Church ponders fate of organ

April 13, 2012
By

A local church is pondering what to do with a historic organ it has had dismantled in storage for six years that it is being prodded to move. The decision could mean a huge expense, or giving up the treasure.

“This thing fills a semi,” said Rev. Ashlee Wiest-Laird, pastor of First Baptist Church in Jamaica Plain, about the enormous pipe organ. She said simply moving it anywhere could cost $10,000.

First Baptist at 633 Centre St. lost its rare 1859 organ in a devastating 2005 fire. It then bought an 1872 organ as a replacement and put it in storage—in the former Blessed Sacrament Church in Hyde Square.

First Baptist has renovated large portions of its church since then, but not the sanctuary. And now New Atlantic Development, the co-owner of Blessed Sacrament, is prodding First Baptist to move the organ, according to the other co-owner, the Jamaica Plain Neighborhood Development Corporation (JPNDC). Wiest-Laird said First Baptist has been told it has about a week left to move the organ, adding that she is grateful for the years of storage and doesn’t blame the owners.

JPNDC spokesperson Sally Swenson said the organization is in talks with First Baptist about finding another organ storage space, possibly in the JPNDC’s Brewery Complex.

Blessed Sacrament has sat empty since 2004, with a planned condo conversion yet to materialize. JPNDC spokesperson Sally Swenson said that the organ move request is not a sign that any work is beginning.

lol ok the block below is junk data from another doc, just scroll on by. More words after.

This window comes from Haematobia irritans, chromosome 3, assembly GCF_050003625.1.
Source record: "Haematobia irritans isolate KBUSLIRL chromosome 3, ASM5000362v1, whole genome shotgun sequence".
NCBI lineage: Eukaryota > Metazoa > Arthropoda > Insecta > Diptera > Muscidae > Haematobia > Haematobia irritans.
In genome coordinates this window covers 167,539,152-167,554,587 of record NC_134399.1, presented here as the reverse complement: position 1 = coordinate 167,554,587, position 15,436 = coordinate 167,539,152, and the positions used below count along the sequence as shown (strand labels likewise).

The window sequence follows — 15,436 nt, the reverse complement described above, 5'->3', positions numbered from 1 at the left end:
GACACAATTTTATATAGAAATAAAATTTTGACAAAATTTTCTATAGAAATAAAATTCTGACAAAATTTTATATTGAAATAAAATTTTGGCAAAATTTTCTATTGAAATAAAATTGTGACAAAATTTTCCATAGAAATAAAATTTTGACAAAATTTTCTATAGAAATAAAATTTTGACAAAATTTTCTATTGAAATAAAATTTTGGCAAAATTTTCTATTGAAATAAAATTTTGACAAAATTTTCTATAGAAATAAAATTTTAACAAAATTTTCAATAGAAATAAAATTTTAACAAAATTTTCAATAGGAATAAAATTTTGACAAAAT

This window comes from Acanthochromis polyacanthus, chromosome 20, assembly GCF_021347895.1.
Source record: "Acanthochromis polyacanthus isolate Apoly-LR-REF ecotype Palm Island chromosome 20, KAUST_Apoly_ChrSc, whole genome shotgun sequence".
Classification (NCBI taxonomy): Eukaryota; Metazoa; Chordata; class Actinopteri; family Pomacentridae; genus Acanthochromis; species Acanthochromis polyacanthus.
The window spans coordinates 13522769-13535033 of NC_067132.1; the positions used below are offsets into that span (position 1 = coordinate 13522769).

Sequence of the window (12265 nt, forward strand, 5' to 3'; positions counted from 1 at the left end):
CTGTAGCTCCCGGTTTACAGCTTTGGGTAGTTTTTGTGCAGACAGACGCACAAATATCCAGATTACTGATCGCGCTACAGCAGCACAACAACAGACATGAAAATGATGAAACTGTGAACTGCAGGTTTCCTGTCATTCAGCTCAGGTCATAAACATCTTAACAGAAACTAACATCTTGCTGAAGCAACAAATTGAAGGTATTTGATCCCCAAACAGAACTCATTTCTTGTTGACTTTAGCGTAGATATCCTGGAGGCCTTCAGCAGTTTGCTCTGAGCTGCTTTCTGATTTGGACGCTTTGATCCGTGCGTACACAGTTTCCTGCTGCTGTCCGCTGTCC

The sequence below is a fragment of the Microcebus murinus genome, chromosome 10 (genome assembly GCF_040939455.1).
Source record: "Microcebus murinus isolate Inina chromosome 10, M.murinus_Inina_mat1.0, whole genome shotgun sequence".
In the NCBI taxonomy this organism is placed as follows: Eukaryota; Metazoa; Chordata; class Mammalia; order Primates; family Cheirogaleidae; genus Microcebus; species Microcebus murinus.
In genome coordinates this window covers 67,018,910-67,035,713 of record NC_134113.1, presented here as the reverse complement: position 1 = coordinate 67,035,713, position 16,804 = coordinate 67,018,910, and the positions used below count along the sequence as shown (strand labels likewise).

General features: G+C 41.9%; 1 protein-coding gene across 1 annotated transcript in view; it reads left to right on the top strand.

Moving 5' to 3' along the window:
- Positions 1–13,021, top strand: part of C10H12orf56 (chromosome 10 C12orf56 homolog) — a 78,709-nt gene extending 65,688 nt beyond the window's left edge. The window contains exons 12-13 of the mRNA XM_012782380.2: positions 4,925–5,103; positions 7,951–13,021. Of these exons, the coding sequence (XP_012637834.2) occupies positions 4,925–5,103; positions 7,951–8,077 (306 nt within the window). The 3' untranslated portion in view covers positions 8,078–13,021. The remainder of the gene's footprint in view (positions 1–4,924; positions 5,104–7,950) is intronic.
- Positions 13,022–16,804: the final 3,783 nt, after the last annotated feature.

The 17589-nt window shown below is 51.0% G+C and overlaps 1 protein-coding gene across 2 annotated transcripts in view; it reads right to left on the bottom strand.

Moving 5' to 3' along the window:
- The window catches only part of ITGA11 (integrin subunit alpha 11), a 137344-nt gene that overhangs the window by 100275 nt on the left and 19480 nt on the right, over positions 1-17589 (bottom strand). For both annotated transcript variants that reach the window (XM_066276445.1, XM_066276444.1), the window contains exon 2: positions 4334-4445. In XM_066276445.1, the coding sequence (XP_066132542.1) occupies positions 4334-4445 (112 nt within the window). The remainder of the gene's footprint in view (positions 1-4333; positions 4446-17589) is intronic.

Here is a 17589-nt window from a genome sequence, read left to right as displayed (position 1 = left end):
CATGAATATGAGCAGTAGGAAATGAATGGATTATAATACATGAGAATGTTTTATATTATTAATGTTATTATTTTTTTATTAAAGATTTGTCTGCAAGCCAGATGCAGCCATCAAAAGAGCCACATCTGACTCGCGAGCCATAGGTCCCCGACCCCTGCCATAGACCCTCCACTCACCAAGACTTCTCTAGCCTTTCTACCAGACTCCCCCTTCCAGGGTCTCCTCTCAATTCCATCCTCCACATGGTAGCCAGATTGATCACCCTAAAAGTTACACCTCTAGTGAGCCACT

First Baptist bought the organ from a New York church through a broker in a deal that requires the return of the instrument if it goes unused, Wiest-Laird said. She said First Baptist paid $5,000 for the organ and a total of $40,000 including moving costs.

First Baptist is concerned that storing the organ in its own church building will delay efforts to renovate the sanctuary and eventually rent it out as a fund-raiser, she said.

For more information about First Bapist, see firstbaptistjp.org.

  • Amy

    So dump it… nobody listens to organ anyway and its too boring for modern church.

    • Carl

       While you’re entitled to your opinion, Amy, I know many people who would disagree totally with it.  The organ remains the “royal instrument” of worship, and far less boring than the so-called “contemporary Christian music” (which is usually neither contemporary nor very Christian) which has replaced its music in those places of worship which would rather deal in entertainment than in art.